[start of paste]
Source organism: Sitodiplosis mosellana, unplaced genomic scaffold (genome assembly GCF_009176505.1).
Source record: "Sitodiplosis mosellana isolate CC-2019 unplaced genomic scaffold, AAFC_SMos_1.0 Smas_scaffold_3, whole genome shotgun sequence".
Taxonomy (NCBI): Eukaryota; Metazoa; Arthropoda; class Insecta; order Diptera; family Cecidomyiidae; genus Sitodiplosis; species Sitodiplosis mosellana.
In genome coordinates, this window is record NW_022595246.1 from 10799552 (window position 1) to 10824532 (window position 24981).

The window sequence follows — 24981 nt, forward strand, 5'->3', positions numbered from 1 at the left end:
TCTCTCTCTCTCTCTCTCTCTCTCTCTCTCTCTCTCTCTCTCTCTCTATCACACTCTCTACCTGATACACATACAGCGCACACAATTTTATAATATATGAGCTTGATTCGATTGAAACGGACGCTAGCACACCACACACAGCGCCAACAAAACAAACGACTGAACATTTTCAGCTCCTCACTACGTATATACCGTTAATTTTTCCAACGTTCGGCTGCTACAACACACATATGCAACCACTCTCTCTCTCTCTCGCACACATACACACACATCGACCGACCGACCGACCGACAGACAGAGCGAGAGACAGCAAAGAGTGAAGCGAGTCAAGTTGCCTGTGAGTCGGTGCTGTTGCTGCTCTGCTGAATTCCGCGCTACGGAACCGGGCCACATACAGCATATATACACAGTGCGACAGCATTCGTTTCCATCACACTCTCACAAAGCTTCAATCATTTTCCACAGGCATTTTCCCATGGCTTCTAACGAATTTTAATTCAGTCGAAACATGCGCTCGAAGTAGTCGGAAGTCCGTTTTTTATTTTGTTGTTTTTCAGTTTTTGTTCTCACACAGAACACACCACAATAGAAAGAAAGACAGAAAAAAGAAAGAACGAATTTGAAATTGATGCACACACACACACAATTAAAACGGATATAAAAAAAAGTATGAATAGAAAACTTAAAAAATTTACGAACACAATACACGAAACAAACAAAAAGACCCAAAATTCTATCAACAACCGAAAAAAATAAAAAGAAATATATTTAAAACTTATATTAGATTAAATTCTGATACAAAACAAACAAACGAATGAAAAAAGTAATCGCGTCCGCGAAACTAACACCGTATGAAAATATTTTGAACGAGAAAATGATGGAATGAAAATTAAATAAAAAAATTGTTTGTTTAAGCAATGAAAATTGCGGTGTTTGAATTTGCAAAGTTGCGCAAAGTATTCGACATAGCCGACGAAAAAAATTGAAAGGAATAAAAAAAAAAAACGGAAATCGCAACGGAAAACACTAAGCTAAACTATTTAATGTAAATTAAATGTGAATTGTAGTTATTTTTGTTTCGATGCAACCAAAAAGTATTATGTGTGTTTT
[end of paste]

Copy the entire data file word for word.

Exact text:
Source organism: Sitodiplosis mosellana, unplaced genomic scaffold (genome assembly GCF_009176505.1).
Source record: "Sitodiplosis mosellana isolate CC-2019 unplaced genomic scaffold, AAFC_SMos_1.0 Smas_scaffold_3, whole genome shotgun sequence".
Taxonomy (NCBI): Eukaryota; Metazoa; Arthropoda; class Insecta; order Diptera; family Cecidomyiidae; genus Sitodiplosis; species Sitodiplosis mosellana.
In genome coordinates, this window is record NW_022595246.1 from 10799552 (window position 1) to 10824532 (window position 24981).

The window sequence follows — 24981 nt, forward strand, 5'->3', positions numbered from 1 at the left end:
TCTCTCTCTCTCTCTCTCTCTCTCTCTCTCTCTCTCTCTCTCTCTCTATCACACTCTCTACCTGATACACATACAGCGCACACAATTTTATAATATATGAGCTTGATTCGATTGAAACGGACGCTAGCACACCACACACAGCGCCAACAAAACAAACGACTGAACATTTTCAGCTCCTCACTACGTATATACCGTTAATTTTTCCAACGTTCGGCTGCTACAACACACATATGCAACCACTCTCTCTCTCTCTCGCACACATACACACACATCGACCGACCGACCGACCGACAGACAGAGCGAGAGACAGCAAAGAGTGAAGCGAGTCAAGTTGCCTGTGAGTCGGTGCTGTTGCTGCTCTGCTGAATTCCGCGCTACGGAACCGGGCCACATACAGCATATATACACAGTGCGACAGCATTCGTTTCCATCACACTCTCACAAAGCTTCAATCATTTTCCACAGGCATTTTCCCATGGCTTCTAACGAATTTTAATTCAGTCGAAACATGCGCTCGAAGTAGTCGGAAGTCCGTTTTTTATTTTGTTGTTTTTCAGTTTTTGTTCTCACACAGAACACACCACAATAGAAAGAAAGACAGAAAAAAGAAAGAACGAATTTGAAATTGATGCACACACACACACAATTAAAACGGATATAAAAAAAAGTATGAATAGAAAACTTAAAAAATTTACGAACACAATACACGAAACAAACAAAAAGACCCAAAATTCTATCAACAACCGAAAAAAATAAAAAGAAATATATTTAAAACTTATATTAGATTAAATTCTGATACAAAACAAACAAACGAATGAAAAAAGTAATCGCGTCCGCGAAACTAACACCGTATGAAAATATTTTGAACGAGAAAATGATGGAATGAAAATTAAATAAAAAAATTGTTTGTTTAAGCAATGAAAATTGCGGTGTTTGAATTTGCAAAGTTGCGCAAAGTATTCGACATAGCCGACGAAAAAAATTGAAAGGAATAAAAAAAAAAAACGGAAATCGCAACGGAAAACACTAAGCTAAACTATTTAATGTAAATTAAATGTGAATTGTAGTTATTTTTGTTTCGATGCAACCAAAAAGTATTATGTGTGTTTT